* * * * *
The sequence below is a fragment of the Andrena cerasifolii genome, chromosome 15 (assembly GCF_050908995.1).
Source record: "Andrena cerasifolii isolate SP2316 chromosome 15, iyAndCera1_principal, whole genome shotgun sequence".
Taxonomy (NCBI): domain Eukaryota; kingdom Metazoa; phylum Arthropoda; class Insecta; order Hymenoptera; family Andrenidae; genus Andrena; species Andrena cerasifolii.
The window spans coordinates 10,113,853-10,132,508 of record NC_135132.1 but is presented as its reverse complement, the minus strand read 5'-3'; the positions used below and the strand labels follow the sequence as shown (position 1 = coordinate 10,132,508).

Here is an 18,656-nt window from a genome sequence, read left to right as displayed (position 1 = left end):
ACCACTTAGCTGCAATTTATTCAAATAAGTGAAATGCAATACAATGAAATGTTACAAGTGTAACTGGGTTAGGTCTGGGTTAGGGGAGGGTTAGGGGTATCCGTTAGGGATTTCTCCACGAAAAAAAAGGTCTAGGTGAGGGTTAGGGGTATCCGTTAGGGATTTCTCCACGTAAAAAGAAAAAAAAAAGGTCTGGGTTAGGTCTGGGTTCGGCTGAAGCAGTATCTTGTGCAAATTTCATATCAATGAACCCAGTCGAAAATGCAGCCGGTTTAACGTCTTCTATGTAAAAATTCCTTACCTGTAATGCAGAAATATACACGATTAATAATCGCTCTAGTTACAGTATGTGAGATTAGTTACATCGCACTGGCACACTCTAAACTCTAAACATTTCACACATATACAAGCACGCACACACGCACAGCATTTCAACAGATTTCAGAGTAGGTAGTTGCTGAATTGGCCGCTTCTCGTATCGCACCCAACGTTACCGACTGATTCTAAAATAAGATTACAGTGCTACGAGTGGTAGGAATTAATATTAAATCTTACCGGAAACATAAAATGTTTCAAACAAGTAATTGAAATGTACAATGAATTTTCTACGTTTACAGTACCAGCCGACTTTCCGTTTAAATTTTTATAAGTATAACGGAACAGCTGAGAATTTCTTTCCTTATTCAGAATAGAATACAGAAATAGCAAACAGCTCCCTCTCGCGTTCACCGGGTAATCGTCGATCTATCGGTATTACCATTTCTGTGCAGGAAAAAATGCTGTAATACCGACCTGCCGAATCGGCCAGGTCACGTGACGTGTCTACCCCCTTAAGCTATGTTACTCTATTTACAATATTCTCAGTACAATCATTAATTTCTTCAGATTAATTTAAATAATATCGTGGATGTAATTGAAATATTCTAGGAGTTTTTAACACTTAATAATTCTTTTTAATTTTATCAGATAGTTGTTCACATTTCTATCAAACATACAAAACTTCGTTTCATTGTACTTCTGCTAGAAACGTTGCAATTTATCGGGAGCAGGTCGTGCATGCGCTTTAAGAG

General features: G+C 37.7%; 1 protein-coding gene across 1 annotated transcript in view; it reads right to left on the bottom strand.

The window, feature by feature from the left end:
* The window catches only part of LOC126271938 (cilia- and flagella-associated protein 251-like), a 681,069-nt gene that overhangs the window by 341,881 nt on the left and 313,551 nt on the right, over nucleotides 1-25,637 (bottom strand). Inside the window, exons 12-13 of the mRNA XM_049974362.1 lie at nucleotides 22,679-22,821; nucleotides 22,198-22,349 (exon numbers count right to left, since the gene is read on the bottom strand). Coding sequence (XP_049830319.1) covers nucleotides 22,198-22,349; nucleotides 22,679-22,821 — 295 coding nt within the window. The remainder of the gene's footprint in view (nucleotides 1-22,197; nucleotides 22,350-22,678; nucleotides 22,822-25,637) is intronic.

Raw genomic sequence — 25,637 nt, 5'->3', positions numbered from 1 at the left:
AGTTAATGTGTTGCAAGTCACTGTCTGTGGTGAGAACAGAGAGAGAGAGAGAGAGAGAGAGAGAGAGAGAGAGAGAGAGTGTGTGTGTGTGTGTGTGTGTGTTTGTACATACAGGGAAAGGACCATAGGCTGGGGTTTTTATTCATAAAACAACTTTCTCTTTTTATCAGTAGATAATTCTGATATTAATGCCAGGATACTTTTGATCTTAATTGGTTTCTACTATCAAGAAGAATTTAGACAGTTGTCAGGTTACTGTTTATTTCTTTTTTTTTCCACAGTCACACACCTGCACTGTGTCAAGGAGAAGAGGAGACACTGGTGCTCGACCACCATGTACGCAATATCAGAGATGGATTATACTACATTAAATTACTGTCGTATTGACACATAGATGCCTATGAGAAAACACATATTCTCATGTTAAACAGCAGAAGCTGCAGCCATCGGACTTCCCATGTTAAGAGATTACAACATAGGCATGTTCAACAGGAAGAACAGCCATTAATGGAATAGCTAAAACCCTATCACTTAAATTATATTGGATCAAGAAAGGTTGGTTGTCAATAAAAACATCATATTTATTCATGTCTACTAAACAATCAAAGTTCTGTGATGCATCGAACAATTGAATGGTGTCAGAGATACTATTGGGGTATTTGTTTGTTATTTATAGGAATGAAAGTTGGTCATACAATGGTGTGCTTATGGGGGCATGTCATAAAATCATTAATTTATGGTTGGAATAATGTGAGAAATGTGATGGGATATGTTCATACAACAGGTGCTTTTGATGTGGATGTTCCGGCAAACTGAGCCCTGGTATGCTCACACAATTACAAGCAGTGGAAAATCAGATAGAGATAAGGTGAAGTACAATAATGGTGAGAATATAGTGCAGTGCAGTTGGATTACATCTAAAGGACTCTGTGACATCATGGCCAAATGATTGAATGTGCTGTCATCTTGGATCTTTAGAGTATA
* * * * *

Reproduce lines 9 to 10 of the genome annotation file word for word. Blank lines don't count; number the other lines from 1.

* The window catches only part of LOC126271938 (cilia- and flagella-associated protein 251-like), a 681,069-nt gene that overhangs the window by 341,881 nt on the left and 313,551 nt on the right, over nucleotides 1-25,637 (bottom strand). Inside the window, exons 12-13 of the mRNA XM_049974362.1 lie at nucleotides 22,679-22,821; nucleotides 22,198-22,349 (exon numbers count right to left, since the gene is read on the bottom strand). Coding sequence (XP_049830319.1) covers nucleotides 22,198-22,349; nucleotides 22,679-22,821 — 295 coding nt within the window. The remainder of the gene's footprint in view (nucleotides 1-22,197; nucleotides 22,350-22,678; nucleotides 22,822-25,637) is intronic.

Raw genomic sequence — 25,637 nt, 5'->3', positions numbered from 1 at the left: